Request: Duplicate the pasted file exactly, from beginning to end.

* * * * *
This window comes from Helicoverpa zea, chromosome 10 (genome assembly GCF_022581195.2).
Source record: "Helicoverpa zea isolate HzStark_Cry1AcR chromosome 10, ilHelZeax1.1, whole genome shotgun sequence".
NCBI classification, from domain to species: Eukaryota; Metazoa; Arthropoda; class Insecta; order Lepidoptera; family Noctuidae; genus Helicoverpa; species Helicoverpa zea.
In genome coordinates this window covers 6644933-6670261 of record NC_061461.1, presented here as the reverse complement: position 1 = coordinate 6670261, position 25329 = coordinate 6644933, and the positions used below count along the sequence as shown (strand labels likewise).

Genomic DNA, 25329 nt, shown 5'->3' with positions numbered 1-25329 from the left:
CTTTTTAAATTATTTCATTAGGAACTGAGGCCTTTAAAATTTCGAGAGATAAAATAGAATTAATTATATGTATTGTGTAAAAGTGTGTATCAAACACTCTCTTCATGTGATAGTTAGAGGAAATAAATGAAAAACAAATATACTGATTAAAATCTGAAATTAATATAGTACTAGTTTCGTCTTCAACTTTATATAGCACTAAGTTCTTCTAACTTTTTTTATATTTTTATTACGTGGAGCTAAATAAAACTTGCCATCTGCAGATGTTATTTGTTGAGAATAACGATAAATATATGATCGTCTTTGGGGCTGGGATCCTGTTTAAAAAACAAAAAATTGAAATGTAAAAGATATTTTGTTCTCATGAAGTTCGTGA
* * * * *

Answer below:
This window comes from Helicoverpa zea, chromosome 10 (genome assembly GCF_022581195.2).
Source record: "Helicoverpa zea isolate HzStark_Cry1AcR chromosome 10, ilHelZeax1.1, whole genome shotgun sequence".
NCBI classification, from domain to species: Eukaryota; Metazoa; Arthropoda; class Insecta; order Lepidoptera; family Noctuidae; genus Helicoverpa; species Helicoverpa zea.
In genome coordinates this window covers 6644933-6670261 of record NC_061461.1, presented here as the reverse complement: position 1 = coordinate 6670261, position 25329 = coordinate 6644933, and the positions used below count along the sequence as shown (strand labels likewise).

Genomic DNA, 25329 nt, shown 5'->3' with positions numbered 1-25329 from the left:
CTTTTTAAATTATTTCATTAGGAACTGAGGCCTTTAAAATTTCGAGAGATAAAATAGAATTAATTATATGTATTGTGTAAAAGTGTGTATCAAACACTCTCTTCATGTGATAGTTAGAGGAAATAAATGAAAAACAAATATACTGATTAAAATCTGAAATTAATATAGTACTAGTTTCGTCTTCAACTTTATATAGCACTAAGTTCTTCTAACTTTTTTTATATTTTTATTACGTGGAGCTAAATAAAACTTGCCATCTGCAGATGTTATTTGTTGAGAATAACGATAAATATATGATCGTCTTTGGGGCTGGGATCCTGTTTAAAAAACAAAAAATTGAAATGTAAAAGATATTTTGTTCTCATGAAGTTCGTGA